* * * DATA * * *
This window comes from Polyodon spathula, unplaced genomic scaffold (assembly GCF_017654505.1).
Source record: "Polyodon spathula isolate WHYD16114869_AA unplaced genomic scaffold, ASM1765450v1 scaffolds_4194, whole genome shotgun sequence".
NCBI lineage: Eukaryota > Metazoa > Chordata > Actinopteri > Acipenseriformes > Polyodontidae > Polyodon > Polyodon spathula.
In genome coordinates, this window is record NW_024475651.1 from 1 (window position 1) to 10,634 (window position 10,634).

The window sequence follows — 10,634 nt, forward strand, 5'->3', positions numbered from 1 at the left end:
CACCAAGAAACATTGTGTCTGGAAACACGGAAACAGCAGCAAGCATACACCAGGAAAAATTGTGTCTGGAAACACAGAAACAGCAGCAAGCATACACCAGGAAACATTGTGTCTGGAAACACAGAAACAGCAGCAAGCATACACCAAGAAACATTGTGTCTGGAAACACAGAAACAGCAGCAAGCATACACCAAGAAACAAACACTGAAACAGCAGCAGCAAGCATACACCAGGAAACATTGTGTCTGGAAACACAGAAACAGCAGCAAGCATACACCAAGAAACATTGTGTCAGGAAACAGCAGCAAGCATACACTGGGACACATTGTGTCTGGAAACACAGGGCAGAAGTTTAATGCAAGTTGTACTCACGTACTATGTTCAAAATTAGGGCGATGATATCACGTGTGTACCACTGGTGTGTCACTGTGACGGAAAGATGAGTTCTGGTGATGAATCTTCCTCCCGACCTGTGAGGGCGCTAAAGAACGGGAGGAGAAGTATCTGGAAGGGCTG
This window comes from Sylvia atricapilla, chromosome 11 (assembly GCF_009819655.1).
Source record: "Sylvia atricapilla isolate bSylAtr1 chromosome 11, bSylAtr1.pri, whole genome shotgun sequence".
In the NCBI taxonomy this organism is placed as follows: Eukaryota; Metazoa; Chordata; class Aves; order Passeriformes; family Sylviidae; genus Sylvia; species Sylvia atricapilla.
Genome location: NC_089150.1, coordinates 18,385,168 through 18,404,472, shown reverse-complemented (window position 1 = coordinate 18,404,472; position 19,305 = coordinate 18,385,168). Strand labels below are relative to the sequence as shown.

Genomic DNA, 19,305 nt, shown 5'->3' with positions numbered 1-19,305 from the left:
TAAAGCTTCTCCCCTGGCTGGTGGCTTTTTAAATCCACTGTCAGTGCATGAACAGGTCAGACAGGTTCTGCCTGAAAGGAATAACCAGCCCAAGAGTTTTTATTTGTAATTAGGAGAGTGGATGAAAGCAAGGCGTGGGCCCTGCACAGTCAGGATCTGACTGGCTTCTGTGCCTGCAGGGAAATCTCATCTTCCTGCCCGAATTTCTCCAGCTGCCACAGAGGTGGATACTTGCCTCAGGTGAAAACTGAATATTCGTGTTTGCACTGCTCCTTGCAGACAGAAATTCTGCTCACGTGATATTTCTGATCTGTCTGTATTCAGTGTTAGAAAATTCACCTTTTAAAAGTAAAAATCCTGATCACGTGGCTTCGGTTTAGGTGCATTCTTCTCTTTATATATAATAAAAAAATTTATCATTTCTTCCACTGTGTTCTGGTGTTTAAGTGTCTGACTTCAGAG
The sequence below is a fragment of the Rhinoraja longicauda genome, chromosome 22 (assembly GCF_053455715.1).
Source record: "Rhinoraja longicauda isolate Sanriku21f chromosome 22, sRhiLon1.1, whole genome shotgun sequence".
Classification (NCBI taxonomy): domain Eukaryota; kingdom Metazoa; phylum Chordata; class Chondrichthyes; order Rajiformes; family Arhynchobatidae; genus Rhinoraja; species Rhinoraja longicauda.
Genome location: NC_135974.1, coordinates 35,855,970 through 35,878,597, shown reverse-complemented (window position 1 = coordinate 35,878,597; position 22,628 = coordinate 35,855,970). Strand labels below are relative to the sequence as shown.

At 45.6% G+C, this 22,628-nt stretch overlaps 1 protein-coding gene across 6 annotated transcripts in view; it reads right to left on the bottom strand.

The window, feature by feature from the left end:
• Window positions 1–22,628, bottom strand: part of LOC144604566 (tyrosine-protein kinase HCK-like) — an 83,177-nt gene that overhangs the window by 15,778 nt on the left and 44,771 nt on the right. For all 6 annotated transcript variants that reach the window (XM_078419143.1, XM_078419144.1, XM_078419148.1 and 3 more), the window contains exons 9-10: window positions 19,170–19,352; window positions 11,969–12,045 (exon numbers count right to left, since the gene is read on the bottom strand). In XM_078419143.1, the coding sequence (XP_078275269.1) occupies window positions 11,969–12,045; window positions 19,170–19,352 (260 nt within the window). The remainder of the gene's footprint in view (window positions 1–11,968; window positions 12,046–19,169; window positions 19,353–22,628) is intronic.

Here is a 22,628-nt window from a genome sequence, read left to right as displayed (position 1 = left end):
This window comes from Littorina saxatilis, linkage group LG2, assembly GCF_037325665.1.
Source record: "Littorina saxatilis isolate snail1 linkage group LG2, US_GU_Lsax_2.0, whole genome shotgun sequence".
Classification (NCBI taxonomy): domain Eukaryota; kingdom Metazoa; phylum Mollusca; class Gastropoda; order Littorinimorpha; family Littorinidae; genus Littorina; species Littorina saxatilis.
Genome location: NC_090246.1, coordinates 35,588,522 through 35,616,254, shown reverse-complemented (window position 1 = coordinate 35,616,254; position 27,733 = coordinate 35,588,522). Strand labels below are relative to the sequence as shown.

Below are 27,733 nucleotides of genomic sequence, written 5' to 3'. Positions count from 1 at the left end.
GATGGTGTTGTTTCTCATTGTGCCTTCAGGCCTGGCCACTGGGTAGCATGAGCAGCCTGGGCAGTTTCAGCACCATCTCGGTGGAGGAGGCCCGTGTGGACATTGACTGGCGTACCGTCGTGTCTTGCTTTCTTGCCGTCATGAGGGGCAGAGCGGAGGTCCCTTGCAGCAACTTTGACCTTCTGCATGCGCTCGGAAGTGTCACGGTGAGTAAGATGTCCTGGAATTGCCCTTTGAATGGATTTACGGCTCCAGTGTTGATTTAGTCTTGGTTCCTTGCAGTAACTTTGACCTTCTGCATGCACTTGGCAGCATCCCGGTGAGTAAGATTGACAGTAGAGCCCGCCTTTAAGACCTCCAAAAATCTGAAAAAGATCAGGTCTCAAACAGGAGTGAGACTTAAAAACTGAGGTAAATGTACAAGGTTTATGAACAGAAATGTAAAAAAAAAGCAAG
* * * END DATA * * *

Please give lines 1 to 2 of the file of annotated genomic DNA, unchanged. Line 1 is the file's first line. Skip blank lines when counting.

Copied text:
This window comes from Polyodon spathula, unplaced genomic scaffold (assembly GCF_017654505.1).
Source record: "Polyodon spathula isolate WHYD16114869_AA unplaced genomic scaffold, ASM1765450v1 scaffolds_4194, whole genome shotgun sequence".